You need to try homeade ceasar dressing next. Same premise. You don’t need room temp eggs…just add about a tsp of oil and whirl for a bit. Then a tad more. Whirl. Tad more whirl…until it starts to thicken slightly. Fresh eggs work the best. You can also coddle the egg so the yoke is hot but still runny and make it that way and then anyone can eat it.

    Try a dab of horseradish or wasbi next time..yum.

  8. 8 inadvertentgardener July 18, 2006 at 12:15 am

    Barrie, I can’t believe visitors make fun of fried green tomatoes…they just can’t know what they’re missing. I’ve always loved them, even before I knew how to make them! As for the Joy of Cooking, I usually use that as a guide, and then move off in my own direction. But I have enjoyed using it as a base for my own cooking. It seems to have just about everything!

    Colesedwards, I love-love-love fresh caesar dressing. Hadn’t even thought of that. I’m putting that on the list — that would be fabulous. And yes, the dab of wasabi would be good in the aioli — I think I saw on someone else’s blog that they used that in aioli and then put it on salmon, which sounds really, really divine.

  9. 9 colesedwards July 18, 2006 at 8:48 pm

    That Thai red chilli sauce is good too …for Roast Beast or some fried yummy tofu.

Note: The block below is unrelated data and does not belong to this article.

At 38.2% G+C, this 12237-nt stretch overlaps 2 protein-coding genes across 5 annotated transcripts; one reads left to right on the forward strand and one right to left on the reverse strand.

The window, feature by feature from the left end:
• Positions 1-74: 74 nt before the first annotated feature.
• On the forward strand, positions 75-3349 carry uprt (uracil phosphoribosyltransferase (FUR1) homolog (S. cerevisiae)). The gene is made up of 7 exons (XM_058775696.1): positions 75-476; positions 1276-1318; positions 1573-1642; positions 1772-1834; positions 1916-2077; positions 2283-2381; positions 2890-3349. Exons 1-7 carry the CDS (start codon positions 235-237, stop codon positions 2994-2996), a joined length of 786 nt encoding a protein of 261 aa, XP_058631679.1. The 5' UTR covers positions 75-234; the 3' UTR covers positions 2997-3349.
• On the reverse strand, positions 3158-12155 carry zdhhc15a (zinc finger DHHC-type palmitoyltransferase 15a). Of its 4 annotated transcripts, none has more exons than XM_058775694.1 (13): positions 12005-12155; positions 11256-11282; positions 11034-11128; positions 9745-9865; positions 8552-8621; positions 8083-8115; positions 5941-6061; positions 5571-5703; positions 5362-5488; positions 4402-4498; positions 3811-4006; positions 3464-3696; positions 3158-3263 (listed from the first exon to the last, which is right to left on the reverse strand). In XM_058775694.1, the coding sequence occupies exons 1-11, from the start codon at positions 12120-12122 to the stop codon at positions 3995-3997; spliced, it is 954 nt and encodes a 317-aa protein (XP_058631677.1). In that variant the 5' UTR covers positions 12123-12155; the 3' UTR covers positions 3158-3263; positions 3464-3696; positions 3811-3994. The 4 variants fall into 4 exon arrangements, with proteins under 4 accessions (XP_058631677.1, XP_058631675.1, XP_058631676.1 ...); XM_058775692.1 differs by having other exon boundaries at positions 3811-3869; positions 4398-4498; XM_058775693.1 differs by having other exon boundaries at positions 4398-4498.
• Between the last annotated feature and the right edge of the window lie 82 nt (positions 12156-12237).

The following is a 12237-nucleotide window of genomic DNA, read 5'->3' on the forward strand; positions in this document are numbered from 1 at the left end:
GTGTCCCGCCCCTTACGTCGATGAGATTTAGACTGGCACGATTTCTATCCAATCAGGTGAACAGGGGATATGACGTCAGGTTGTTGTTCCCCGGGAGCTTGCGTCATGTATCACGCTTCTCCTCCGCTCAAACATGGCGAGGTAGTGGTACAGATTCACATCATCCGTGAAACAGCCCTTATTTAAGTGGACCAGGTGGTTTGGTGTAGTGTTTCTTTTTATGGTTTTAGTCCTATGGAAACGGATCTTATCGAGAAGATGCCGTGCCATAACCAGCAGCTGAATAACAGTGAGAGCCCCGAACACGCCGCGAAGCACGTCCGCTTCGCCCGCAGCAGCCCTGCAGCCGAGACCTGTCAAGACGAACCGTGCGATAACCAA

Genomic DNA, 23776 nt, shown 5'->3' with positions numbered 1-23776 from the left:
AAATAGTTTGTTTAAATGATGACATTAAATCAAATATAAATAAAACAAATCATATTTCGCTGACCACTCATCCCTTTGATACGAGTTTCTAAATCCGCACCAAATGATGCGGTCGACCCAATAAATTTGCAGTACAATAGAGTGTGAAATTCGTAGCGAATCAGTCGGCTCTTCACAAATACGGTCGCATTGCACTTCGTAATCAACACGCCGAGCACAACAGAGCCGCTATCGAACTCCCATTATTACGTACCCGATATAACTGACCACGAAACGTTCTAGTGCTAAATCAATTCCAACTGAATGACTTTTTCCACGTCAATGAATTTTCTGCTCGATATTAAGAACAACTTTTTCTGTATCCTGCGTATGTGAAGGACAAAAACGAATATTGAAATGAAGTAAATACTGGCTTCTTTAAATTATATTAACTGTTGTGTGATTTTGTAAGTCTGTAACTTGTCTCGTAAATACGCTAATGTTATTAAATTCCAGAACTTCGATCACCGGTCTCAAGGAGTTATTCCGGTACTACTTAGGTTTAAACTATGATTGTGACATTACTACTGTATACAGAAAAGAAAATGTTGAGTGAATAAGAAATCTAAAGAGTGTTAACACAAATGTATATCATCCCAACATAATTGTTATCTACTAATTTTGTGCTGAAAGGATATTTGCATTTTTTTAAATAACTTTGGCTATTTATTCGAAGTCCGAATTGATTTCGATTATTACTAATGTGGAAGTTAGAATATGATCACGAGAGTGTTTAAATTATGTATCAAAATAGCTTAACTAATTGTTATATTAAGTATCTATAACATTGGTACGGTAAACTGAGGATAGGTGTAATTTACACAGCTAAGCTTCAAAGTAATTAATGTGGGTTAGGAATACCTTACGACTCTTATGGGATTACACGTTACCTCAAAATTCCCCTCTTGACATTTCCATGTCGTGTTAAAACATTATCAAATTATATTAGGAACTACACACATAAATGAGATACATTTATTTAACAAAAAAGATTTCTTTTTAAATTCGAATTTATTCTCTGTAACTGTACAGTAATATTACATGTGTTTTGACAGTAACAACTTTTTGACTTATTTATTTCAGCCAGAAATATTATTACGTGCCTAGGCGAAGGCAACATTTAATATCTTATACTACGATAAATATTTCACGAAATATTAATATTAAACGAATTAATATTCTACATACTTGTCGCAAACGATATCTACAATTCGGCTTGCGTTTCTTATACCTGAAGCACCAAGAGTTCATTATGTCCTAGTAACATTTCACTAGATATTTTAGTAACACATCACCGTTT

Mmmmmm.

  10. 10 Jeanne July 19, 2006 at 3:42 pm

    Well done! I might try this. I guess because I too, am crazy, like you. That must be it! I love to make a mess in the kitchen, never getting discouraged or giving up. Wacko’s! I do understand why many people don’t cook, I just can’t be like them for some unknow reason.

  11. 11 JMom July 21, 2006 at 3:51 pm

    I like the idea of the aioli and the fried green tomato sandwich! I will definitely be trying this, and thanks for perfecting the recipe for the rest of us :-)

  12. 12 inadvertentgardener July 22, 2006 at 5:51 pm

    Cole, I happen to have some Thai red chili sauce in the fridge right now…you’re tempting me, you’re tempting me!

    Jeanne, cooking is my sanity-saver. I love getting in there and messing around. It allows me to focus, which I love.

    JMom, enjoy the sandwiches, and I send you good wishes for aioli that works on the first try!

  13. 13 Megan August 18, 2006 at 2:02 pm

    I just found your blog and I really enjoy it! This recipe looks great – I’ve never made aioli or mayo, etc, but this looks fantastic! I grew up in I.C. so I’ve had fun reading about your experiences. You must be drowning in tomatoes by now – and that Amana bacon is good stuff! =)

  14. 14 inadvertentgardener August 20, 2006 at 8:35 am

    Megan, you’re right — that bacon kicks it. I try to stick to faux soy-based bacon most of the time, but there are times when a little Amana bacon is quite good for the soul. Thanks for stopping by, enjoy the recipe, and I look forward to continuing to follow your cooking adventures, as well!